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The genetics of ageing
- C. Kenyon
- 24 March 2010
The nematode Caenorhabditis elegans ages and dies in a few weeks, but humans can live for 100 years or more, which means that over evolutionary time mutations have increased lifespan more than 2,000-fold.
Genes that act downstream of DAF-16 to influence the lifespan of Caenorhabditis elegans
The findings suggest that the insulin/IGF-I pathway ultimately exerts its effect on lifespan by upregulating a wide variety of genes, including cellular stress-response, antimicrobial and metabolic genes, and by downregulating specific life-shortening genes.
Regulation of Aging and Age-Related Disease by DAF-16 and Heat-Shock Factor
The findings suggest that HSF-1 and DAF-16 together activate expression of specific genes, including genes encoding small heat-shock proteins, which in turn promote longevity, which couple the normal aging process to this type of age-related disease.
A C. elegans mutant that lives twice as long as wild type
Finding that mutations in the gene daf-2 can cause fertile, active, adult Caenorhabditis elegans hermaphrodites to live more than twice as long as wild type raises the possibility that the longevity of the dauer is not simply a consequence of its arrested growth, but instead results from a regulated lifespan extension mechanism that can be uncoupled from other aspects of dauer formation.
daf-16: An HNF-3/forkhead family member that can function to double the life-span of Caenorhabditis elegans.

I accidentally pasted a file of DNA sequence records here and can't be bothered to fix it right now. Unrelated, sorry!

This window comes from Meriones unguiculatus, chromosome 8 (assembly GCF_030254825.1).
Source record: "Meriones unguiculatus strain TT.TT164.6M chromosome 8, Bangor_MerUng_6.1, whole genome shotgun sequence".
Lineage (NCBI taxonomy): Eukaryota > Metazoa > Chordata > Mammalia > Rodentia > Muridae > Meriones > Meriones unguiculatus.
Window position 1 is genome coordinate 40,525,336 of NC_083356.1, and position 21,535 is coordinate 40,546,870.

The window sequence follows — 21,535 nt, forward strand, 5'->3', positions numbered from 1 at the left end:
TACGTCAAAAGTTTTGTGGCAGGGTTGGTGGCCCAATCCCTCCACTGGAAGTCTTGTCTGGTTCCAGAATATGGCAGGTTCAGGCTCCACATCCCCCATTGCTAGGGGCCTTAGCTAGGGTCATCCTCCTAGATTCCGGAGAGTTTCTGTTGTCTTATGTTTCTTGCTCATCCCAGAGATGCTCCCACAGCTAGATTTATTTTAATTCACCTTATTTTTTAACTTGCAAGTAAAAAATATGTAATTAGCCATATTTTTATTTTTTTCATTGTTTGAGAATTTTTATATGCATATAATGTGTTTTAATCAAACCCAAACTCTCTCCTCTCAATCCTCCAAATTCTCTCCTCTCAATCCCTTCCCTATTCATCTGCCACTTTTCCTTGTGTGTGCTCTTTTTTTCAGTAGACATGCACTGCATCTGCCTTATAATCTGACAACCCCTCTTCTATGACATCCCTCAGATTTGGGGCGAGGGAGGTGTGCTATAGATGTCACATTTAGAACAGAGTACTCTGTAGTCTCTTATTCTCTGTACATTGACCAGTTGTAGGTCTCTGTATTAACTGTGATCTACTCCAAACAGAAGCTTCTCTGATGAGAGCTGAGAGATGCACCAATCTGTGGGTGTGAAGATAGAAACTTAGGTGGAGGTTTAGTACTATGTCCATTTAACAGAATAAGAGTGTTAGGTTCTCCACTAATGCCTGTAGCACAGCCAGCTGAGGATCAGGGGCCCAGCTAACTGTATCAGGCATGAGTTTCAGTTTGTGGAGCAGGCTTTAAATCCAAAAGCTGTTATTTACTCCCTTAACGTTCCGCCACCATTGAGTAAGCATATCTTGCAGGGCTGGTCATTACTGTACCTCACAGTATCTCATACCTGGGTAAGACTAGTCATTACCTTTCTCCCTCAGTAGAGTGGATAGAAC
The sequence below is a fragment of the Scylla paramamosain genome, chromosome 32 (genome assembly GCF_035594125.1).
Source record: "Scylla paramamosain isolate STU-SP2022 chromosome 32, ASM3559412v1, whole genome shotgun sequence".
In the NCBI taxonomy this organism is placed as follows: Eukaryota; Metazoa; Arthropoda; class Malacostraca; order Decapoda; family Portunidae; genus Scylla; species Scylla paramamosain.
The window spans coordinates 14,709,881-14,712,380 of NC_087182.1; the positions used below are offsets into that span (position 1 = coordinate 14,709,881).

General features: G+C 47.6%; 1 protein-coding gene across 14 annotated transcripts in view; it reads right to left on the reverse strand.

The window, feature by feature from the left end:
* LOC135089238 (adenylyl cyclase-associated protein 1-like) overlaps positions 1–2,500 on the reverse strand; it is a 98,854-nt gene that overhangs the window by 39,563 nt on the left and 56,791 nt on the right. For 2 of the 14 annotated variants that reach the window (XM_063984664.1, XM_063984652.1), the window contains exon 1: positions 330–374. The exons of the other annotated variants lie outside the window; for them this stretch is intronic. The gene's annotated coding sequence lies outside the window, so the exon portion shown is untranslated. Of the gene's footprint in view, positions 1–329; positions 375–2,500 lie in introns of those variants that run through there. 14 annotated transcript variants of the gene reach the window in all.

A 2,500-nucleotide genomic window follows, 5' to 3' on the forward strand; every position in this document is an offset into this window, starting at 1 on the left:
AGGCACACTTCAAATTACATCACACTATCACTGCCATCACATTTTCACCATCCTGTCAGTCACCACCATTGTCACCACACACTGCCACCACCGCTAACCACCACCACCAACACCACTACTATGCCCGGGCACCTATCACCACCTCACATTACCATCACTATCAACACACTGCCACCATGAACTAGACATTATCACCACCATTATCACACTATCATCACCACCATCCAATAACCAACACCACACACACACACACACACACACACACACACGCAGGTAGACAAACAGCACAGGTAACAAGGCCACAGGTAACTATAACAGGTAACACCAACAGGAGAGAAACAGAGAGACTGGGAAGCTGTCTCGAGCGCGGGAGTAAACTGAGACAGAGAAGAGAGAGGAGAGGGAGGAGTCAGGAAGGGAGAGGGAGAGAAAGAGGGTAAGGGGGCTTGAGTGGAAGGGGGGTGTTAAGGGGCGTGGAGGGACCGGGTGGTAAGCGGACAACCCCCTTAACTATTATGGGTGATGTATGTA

The wild-type Caenorhabditis elegans nematode ages rapidly, undergoing development, senescence, and death in less than 3 weeks. In contrast, mutants with reduced activity of the gene daf-2, a homolog…
The nematode Caenorhabditis elegans.
- C. Kenyon
- 10 June 1988
In Caenorhabditis elegans patterns of cell division, differentiation, and morphogenesis can be observed with single-cell resolution in intact, living animals. Mechanisms that determine behaviors of…
The Plasticity of Aging: Insights from Long-Lived Mutants
- C. Kenyon
- 25 February 2005
Regulation of the Caenorhabditis elegans longevity protein DAF-16 by insulin/IGF-1 and germline signaling
It is shown that the D AF-2 pathway prevents DAF-16 accumulation in nuclei, and it is found that both sensory neurons and germline activity regulate DAF/IGF-1 signaling, but the nuclear localization patterns are different, which reveal unexpected complexity in the Daf-16-dependent pathways that regulate aging.
Rates of Behavior and Aging Specified by Mitochondrial Function During Development
The developing animal appears to contain a regulatory system that monitors mitochondrial activity early in life and, in response, establishes rates of respiration, behavior, and aging that persist during adulthood.
Lifespan extension by conditions that inhibit translation in Caenorhabditis elegans
- M. Hansen, S. Taubert, D. Crawford, Nataliya Libina, Seung-Jae V. Lee, C. Kenyon
- BiologyAging cell
- 1 February 2007
These findings link TOR, but not sir‐2.1, to the longevity response induced by dietary restriction (DR) in C. elegans, and they suggest that neither TOR inhibition nor DR extends lifespan simply by reducing protein synthesis.